When you’re writing a sentence using prescriptive writing, you usually start with a verb. That not only signals to the reader they need to take action, simply using a verb makes your sentence writing more impactful.

Applications of prescriptive writing

The best time to use prescriptive writing is when you’re sharing wisdom or explaining how to do something. This is why listicles end up being a good format, since you can get a lot of prescriptive advice out in an easy-to-read way.

You can still write narratives when using prescriptive writing – you do this when you set context.

The biggest trap that prescriptive writing falls into is not setting context properly. For example, you may have given great advice on how to get more customers, but forgot to mention that your advice only works if certain conditions are met. If that’s the case, many people who try your advice will likely fail, especially if those certain conditions are rare (such as a personal contact at a large company helping close your first client).

It’s a best practice to always set your context. You don’t have to give up every detail, but you should be upfront about external factors that helped you along the way.

Since you’re telling someone precisely what to do and how to do it, context is crucial:

  • What external factors will affect you taking action
  • What decision frameworks someone should consider if one action step isn’t working
  • Environmental factors that impact the advice shared in a prescriptive article

How to write using a prescriptive writing style

Prescriptive writing usually follows this format:

Step 1: State your point or action and set context.

After that, you have Step 2: Explain why the action is necessary – i.e. what benefit the person will get from doing it.

Then comes Step 3: Explain how to do the action in the specific context.

Finally, Step 4: Offer a proof point – data or an example – showing how the action works.

Sometimes, depending on if your advice is contrarian or uncommon, you may need to put your proof point up at the top in step 1.

Downsides of prescriptive writing

When you’re writing with a prescriptive style, the key downside is that you could be wrong or inadvertently giving bad advice. To avoid this, make sure you have built up credibility in your writing and present information as one way to achieve something, not the only way. If you really are presenting what you believe to be the only way to achieve something, you may be using persuasive writing (see more below).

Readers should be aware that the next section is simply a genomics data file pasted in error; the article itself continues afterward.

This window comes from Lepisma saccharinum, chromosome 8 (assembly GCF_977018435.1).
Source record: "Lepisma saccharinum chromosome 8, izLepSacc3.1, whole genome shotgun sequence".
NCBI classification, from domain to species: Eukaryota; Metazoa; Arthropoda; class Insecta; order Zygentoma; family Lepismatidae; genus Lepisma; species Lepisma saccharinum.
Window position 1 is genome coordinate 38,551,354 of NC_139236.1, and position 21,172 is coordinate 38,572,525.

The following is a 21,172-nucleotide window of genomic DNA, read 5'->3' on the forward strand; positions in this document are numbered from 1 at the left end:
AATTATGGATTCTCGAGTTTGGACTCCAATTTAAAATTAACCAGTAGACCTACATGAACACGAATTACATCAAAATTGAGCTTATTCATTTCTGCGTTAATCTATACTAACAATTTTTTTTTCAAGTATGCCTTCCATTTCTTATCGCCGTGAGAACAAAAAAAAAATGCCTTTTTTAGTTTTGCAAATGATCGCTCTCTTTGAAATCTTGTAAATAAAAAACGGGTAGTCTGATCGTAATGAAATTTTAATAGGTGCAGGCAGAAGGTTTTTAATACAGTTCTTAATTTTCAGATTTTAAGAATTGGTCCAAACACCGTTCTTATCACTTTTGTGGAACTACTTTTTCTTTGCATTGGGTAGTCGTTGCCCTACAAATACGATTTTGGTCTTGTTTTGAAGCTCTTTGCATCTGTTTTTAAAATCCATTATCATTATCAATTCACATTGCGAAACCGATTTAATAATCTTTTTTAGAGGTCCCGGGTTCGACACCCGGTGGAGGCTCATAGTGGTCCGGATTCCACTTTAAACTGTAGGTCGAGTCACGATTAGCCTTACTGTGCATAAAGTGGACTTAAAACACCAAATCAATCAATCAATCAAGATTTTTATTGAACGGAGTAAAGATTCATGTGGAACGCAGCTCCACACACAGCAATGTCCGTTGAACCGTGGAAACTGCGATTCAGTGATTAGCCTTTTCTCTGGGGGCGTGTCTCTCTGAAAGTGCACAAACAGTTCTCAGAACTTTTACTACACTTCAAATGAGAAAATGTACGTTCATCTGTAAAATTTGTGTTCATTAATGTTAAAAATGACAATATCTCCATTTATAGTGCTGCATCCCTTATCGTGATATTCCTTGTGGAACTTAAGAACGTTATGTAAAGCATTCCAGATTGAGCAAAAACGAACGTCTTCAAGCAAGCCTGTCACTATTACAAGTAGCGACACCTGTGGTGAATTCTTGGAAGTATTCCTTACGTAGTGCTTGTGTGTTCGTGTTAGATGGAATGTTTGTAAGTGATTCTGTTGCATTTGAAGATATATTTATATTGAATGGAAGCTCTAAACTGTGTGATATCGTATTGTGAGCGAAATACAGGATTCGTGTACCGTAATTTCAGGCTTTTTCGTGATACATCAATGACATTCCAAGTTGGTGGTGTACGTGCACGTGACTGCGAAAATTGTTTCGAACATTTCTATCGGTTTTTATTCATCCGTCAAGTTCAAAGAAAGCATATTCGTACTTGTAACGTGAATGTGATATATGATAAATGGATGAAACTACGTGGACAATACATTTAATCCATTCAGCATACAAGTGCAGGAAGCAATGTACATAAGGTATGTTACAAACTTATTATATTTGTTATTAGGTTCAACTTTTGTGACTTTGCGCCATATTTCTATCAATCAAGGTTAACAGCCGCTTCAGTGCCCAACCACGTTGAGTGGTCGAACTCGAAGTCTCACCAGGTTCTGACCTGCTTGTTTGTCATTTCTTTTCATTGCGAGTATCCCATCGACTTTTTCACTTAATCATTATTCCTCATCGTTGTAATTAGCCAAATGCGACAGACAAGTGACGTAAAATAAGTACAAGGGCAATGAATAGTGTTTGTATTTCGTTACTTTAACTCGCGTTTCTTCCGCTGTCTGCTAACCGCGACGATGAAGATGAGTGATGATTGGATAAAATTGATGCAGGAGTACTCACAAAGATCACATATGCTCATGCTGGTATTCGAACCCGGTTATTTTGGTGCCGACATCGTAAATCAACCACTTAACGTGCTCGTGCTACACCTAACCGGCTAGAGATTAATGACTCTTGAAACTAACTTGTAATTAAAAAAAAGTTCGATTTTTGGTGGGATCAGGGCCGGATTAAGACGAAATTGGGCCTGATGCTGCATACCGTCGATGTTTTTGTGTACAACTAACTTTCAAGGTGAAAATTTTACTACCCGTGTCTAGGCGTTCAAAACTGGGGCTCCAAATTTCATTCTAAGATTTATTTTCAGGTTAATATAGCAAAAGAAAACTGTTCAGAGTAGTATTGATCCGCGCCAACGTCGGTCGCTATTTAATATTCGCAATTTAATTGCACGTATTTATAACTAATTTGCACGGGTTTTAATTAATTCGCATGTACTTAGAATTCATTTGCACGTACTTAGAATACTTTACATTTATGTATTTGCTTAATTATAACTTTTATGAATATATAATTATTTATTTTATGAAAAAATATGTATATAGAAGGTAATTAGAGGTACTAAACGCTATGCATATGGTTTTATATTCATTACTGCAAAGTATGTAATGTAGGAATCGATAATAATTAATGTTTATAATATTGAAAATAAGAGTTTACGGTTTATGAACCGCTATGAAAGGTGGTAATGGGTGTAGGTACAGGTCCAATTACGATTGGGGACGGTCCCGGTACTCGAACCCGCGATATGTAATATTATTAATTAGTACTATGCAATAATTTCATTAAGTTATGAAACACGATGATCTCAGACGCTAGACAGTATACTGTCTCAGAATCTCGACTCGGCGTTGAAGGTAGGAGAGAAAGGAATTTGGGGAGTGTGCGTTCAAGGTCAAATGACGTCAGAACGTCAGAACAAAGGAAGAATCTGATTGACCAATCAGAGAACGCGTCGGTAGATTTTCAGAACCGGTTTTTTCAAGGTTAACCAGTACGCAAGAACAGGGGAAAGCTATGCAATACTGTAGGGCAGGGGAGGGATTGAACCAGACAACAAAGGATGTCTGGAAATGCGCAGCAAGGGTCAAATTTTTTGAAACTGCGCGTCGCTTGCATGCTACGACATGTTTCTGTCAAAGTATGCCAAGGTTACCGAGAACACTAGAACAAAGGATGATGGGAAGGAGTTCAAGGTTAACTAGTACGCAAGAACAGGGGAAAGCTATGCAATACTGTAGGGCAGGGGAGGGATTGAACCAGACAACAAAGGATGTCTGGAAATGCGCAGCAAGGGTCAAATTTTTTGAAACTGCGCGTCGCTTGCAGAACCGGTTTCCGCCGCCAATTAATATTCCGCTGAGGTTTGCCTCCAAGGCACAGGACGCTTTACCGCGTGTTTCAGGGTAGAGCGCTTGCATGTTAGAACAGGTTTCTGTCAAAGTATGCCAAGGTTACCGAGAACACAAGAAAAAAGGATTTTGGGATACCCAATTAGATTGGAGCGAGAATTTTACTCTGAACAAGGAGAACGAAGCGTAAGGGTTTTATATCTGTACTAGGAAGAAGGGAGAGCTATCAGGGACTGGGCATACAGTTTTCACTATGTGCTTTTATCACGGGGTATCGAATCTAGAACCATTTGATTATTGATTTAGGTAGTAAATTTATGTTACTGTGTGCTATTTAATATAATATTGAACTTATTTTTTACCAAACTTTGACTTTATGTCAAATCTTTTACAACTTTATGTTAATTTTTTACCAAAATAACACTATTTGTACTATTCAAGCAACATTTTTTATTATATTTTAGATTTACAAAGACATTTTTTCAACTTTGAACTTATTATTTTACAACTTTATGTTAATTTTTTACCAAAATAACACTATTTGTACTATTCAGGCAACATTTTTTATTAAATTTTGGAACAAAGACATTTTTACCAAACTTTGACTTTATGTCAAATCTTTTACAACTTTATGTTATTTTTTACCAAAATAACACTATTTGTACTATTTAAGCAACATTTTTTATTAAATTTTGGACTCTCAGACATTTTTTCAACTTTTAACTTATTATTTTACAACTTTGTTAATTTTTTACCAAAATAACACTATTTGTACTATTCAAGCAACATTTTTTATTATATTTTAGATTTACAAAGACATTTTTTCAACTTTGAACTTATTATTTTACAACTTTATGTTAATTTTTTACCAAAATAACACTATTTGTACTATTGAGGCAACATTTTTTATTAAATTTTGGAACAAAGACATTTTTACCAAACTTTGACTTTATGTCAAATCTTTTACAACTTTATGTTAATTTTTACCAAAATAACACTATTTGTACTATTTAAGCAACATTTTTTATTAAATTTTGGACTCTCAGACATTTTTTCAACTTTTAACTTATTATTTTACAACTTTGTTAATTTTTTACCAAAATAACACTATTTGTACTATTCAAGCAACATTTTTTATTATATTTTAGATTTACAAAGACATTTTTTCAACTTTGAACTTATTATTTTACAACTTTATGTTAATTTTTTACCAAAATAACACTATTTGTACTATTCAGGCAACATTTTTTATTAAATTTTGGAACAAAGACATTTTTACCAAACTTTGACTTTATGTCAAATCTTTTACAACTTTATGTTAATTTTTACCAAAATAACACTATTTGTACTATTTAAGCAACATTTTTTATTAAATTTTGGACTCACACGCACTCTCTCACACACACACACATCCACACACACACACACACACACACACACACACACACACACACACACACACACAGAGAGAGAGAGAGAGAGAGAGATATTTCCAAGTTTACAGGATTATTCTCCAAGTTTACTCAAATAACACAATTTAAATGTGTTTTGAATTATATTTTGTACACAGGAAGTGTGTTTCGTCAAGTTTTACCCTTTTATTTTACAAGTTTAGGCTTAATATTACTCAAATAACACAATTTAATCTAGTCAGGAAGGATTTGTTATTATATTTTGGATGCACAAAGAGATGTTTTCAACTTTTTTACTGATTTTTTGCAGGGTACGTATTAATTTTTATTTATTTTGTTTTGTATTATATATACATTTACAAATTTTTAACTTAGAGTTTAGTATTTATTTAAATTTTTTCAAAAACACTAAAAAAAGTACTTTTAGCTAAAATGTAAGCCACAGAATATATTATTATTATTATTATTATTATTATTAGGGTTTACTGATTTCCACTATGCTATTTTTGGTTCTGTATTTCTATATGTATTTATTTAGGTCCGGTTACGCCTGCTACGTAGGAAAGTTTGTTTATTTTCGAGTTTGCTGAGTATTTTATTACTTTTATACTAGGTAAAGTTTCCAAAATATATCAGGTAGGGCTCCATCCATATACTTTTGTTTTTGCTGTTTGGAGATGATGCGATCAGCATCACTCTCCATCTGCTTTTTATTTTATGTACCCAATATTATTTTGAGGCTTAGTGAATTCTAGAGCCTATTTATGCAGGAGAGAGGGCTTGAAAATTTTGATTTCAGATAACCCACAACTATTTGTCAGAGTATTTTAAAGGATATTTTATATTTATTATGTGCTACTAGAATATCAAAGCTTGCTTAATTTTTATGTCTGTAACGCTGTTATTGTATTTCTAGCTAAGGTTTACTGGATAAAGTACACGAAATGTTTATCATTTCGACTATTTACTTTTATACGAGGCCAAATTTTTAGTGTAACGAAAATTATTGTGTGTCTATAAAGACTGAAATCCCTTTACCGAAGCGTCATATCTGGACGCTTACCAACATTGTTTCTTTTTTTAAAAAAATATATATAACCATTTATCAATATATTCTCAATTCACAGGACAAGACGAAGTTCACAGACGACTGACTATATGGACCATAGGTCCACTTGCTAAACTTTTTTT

You can build up credibility by:

  • Using real-life examples of the advice working as prescribed (proof points)
  • Using studies and data to back up your claims from research
  • Offering well-known examples of your advice working (social proof)

Writing style: Philosophical

Getting philosophical is a way to build up credibility for your business
Getting philosophical is a way to build up credibility for your business

Philosophical writing can be one of the best ways to write narratives and stories. The word “philosophical” often gets associated with philosophers, as it should, but the word can be re-applied to business storytelling as well.

Put simply: philosophical writing in business storytelling online focuses on exploring the impact of an idea without an opinion.

It’s similar to writing poetry or lyrical writing, which explores ideas and experiences, but does not always have an opinion on the matter.

How to leverage philosophical writing styles for business storytelling

The best way to write using a philosophical style is to create an idea tree around your core topic.

Step 1: Start with the core topic, for example: the impact of AI on the world.

Step 2: Then create 3-5 possible impacts of your topic. For example:

  • AI could help humanity
  • AI could destroy humanity
  • AI could do nothing

Step 3: As you write, look to studies, experiences, or opinions from credible people on all the possible impacts you listed.

For each impact, “go down the rabbit hole” and fully explore the impact. Look for, or ponder on, answers for the following questions:

  • How will the impact come to pass?
  • What will happen that leads to the impact happening?
  • Why will the thing that happens deliver the impact?

Basically: think about all possible avenues for the “impact” to come true. Then do that for each impact.